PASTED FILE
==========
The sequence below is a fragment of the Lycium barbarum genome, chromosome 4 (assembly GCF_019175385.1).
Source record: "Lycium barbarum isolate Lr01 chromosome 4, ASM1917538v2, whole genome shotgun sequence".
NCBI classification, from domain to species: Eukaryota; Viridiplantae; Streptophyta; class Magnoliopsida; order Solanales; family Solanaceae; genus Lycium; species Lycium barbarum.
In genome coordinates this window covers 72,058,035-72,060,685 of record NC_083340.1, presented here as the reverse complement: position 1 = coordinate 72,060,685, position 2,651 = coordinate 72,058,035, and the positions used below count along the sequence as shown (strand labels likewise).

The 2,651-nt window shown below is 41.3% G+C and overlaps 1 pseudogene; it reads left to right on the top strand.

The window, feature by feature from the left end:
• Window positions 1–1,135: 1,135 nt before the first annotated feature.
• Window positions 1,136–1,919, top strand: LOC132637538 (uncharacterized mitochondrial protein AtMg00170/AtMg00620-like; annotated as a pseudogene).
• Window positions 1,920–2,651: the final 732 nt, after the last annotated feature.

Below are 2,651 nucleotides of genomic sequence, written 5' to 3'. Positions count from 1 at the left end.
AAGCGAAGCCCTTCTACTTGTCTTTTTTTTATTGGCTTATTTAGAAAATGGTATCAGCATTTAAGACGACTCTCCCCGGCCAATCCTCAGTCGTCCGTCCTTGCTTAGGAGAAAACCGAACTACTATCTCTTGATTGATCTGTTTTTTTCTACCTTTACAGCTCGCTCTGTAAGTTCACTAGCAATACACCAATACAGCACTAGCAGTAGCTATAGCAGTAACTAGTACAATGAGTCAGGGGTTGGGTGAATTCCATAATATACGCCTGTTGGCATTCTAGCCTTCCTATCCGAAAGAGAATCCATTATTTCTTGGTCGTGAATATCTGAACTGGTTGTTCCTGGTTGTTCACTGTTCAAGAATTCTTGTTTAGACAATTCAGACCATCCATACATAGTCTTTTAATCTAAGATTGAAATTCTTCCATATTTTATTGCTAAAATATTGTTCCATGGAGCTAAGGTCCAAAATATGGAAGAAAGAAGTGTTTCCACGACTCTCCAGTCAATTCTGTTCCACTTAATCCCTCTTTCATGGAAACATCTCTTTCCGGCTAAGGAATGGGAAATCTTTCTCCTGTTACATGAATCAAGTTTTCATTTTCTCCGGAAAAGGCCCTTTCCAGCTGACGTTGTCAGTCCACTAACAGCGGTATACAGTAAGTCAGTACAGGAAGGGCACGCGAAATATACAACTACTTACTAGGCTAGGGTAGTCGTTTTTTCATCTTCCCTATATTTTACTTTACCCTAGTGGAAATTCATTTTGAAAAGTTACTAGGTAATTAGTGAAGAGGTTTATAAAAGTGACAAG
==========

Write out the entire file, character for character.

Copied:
The sequence below is a fragment of the Lycium barbarum genome, chromosome 4 (assembly GCF_019175385.1).
Source record: "Lycium barbarum isolate Lr01 chromosome 4, ASM1917538v2, whole genome shotgun sequence".
NCBI classification, from domain to species: Eukaryota; Viridiplantae; Streptophyta; class Magnoliopsida; order Solanales; family Solanaceae; genus Lycium; species Lycium barbarum.
In genome coordinates this window covers 72,058,035-72,060,685 of record NC_083340.1, presented here as the reverse complement: position 1 = coordinate 72,060,685, position 2,651 = coordinate 72,058,035, and the positions used below count along the sequence as shown (strand labels likewise).

The 2,651-nt window shown below is 41.3% G+C and overlaps 1 pseudogene; it reads left to right on the top strand.

The window, feature by feature from the left end:
• Window positions 1–1,135: 1,135 nt before the first annotated feature.
• Window positions 1,136–1,919, top strand: LOC132637538 (uncharacterized mitochondrial protein AtMg00170/AtMg00620-like; annotated as a pseudogene).
• Window positions 1,920–2,651: the final 732 nt, after the last annotated feature.

Below are 2,651 nucleotides of genomic sequence, written 5' to 3'. Positions count from 1 at the left end.
AAGCGAAGCCCTTCTACTTGTCTTTTTTTTATTGGCTTATTTAGAAAATGGTATCAGCATTTAAGACGACTCTCCCCGGCCAATCCTCAGTCGTCCGTCCTTGCTTAGGAGAAAACCGAACTACTATCTCTTGATTGATCTGTTTTTTTCTACCTTTACAGCTCGCTCTGTAAGTTCACTAGCAATACACCAATACAGCACTAGCAGTAGCTATAGCAGTAACTAGTACAATGAGTCAGGGGTTGGGTGAATTCCATAATATACGCCTGTTGGCATTCTAGCCTTCCTATCCGAAAGAGAATCCATTATTTCTTGGTCGTGAATATCTGAACTGGTTGTTCCTGGTTGTTCACTGTTCAAGAATTCTTGTTTAGACAATTCAGACCATCCATACATAGTCTTTTAATCTAAGATTGAAATTCTTCCATATTTTATTGCTAAAATATTGTTCCATGGAGCTAAGGTCCAAAATATGGAAGAAAGAAGTGTTTCCACGACTCTCCAGTCAATTCTGTTCCACTTAATCCCTCTTTCATGGAAACATCTCTTTCCGGCTAAGGAATGGGAAATCTTTCTCCTGTTACATGAATCAAGTTTTCATTTTCTCCGGAAAAGGCCCTTTCCAGCTGACGTTGTCAGTCCACTAACAGCGGTATACAGTAAGTCAGTACAGGAAGGGCACGCGAAATATACAACTACTTACTAGGCTAGGGTAGTCGTTTTTTCATCTTCCCTATATTTTACTTTACCCTAGTGGAAATTCATTTTGAAAAGTTACTAGGTAATTAGTGAAGAGGTTTATAAAAGTGACAAG